VIPs gather for 'Arthur's Day'

 

Ireland’s most famous export got a rousing 250th birthday cheer this evening from thousands of VIPs who gathered in the Guinness brewery in Dublin to mark the anniversary.

Welsh crooner Tom Jones led the festivities at the St James’s Gate brewery by raising a glass in honour of its founder, Arthur Guinness, at exactly 17:59, and then broke into a rendition of "It's Not Unusual".

Simultaneously, the world’s most famous stout was toasted at ceremonies in New York, Lagos and Kuala Lumpur, and in pubs throughout the world.

Diageo, the multinational drinks company that owns Guinness, predicted that 50 million people in all around the world would join in the toast.

Among those paying tribute was Taoiseach Brian Cowen who described Guinness as an iconic Irish brand that we could all be proud of. Arthur Guinness was an excellent role model for today’s Irish entrepreneurs involved in building a “smart economy,” he said earlier in the afternoon.

Mr Cowen also paid tribute to the philanthropic initiatives pursued by the Guinness family and their early version of corporate social responsibility.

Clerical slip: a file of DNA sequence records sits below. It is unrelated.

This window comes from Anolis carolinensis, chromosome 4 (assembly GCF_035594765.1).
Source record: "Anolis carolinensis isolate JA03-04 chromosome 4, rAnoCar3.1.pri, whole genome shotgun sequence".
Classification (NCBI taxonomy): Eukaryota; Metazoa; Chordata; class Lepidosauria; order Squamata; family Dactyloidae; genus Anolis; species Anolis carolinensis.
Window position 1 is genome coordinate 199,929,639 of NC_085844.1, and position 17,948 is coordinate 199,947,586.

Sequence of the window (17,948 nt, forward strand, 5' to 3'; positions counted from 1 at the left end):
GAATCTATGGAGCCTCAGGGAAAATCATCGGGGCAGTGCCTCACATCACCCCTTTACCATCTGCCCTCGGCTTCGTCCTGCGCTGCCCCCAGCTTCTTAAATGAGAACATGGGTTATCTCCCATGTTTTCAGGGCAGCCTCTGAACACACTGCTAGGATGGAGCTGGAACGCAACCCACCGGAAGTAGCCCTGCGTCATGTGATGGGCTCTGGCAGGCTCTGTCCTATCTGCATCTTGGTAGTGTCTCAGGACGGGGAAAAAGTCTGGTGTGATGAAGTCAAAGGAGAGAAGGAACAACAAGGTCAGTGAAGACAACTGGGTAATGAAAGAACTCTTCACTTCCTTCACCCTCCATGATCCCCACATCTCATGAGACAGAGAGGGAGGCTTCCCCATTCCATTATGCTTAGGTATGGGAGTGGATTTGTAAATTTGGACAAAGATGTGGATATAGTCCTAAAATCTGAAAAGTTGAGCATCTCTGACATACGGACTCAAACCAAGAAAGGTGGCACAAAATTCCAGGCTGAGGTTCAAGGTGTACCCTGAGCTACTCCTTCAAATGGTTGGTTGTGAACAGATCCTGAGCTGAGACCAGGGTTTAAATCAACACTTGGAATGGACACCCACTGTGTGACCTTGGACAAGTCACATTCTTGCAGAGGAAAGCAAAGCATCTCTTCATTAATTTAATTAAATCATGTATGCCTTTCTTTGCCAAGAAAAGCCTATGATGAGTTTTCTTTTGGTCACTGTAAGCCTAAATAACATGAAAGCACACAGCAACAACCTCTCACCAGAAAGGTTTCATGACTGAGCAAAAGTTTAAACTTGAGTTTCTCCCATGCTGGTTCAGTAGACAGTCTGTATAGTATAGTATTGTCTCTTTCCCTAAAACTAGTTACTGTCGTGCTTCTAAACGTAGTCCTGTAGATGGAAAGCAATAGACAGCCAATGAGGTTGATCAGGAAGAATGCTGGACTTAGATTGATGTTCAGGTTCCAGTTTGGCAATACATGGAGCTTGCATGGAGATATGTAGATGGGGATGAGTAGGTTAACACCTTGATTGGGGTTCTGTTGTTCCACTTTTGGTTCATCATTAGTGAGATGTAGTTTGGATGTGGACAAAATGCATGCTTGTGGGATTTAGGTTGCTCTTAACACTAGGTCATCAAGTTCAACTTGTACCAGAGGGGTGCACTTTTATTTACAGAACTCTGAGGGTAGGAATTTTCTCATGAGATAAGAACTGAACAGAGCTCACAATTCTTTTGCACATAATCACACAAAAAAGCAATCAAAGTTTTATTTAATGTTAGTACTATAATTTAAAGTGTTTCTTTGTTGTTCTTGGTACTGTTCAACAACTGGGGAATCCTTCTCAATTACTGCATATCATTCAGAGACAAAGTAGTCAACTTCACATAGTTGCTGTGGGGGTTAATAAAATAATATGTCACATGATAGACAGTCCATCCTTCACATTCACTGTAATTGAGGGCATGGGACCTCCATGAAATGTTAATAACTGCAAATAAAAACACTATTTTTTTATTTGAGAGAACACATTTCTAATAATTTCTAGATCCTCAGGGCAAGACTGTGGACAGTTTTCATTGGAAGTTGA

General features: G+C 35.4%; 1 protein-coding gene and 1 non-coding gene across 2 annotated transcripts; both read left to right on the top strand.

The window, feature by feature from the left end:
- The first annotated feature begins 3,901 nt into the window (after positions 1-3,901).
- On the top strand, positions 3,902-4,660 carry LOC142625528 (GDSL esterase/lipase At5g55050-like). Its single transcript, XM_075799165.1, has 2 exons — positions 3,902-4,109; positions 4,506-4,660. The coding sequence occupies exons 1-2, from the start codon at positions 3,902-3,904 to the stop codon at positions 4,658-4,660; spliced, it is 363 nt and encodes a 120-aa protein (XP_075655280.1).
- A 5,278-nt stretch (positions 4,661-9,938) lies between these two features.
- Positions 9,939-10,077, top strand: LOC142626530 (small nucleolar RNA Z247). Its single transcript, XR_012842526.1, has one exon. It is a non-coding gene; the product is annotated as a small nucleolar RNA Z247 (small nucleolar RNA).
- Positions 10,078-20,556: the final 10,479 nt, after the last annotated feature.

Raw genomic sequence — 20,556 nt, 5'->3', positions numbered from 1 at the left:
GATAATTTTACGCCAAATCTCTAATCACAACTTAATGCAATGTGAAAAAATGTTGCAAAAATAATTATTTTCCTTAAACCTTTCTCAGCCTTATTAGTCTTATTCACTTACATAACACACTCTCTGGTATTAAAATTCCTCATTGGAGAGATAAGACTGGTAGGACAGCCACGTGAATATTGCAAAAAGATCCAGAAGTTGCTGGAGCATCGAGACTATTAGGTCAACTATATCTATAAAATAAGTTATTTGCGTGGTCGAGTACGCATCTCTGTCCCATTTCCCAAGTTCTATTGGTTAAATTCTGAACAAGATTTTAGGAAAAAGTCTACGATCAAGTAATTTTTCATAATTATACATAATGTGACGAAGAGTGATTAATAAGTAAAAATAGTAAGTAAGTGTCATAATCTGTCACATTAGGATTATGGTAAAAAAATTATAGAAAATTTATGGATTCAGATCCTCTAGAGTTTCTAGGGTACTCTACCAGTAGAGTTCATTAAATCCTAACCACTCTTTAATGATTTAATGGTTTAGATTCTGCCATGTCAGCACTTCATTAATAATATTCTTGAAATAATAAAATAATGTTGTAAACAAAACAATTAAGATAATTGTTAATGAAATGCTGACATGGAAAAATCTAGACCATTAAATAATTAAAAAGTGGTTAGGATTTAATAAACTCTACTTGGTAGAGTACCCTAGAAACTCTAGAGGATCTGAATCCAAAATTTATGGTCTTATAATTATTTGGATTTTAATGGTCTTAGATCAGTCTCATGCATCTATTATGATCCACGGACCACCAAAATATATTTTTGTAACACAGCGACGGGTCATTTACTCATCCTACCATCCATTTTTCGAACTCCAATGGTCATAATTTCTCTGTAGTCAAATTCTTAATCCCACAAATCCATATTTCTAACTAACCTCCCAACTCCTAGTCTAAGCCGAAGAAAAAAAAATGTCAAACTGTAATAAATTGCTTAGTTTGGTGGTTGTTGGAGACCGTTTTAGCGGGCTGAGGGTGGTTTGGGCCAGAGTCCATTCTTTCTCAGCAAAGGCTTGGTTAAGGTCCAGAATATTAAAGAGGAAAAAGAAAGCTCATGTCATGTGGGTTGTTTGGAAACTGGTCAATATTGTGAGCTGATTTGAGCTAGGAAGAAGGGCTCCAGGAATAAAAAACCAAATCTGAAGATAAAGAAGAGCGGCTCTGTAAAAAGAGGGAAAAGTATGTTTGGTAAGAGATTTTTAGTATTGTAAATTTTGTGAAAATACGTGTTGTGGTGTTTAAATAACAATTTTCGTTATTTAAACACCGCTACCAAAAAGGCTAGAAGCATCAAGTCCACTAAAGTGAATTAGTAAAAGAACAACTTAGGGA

The events organised for “Arthur’s Day”, as it was dubbed by Diageo, included the invite only party at the Guinness Storehouse, four major gigs elsewhere in Dublin and 28 smaller gigs in pubs across the city.

In many pubs, pints of Guinness were selling for €2.50 and rumours abounded of “surprise” appearance by celebrity performances in various venues.

Earlier in the day, Rolling Stone Ronnie Wood joined his son Jessie for an impromptu jam in the window of the BT2 store on Grafton Street.

The anniversary was actually staged three months early, given that Arthur Guinness signed the lease for St James’s Gate on New Year’s Eve, 1759, but history wasn’t high on people’s minds at today’s festivities.

Instead, the focus was firmly on the global, with the birthday being celebrated with events in New York, Lagos, Nigeria and Kuala Lumpur, Malaysia as well as Dublin.

Even the various concerts in Dublin were broadcast directly into thousands of pubs in the UK and further afield.

For staff in the brewery, today was a normal working day, at least until tea-time when 500 workers and suppliers were invited to watch proceedings on a giant screen.

The Hon Desmond Guinness – the great, great, great, great grandson of Arthur – marked the day at a low-key event in Leixlip, Co Kildare, where the first Guinness brewery was located.

Diageo has pledged to give €2.5 million to charitable causes this year.

A full programme of events is available from www.guinness.com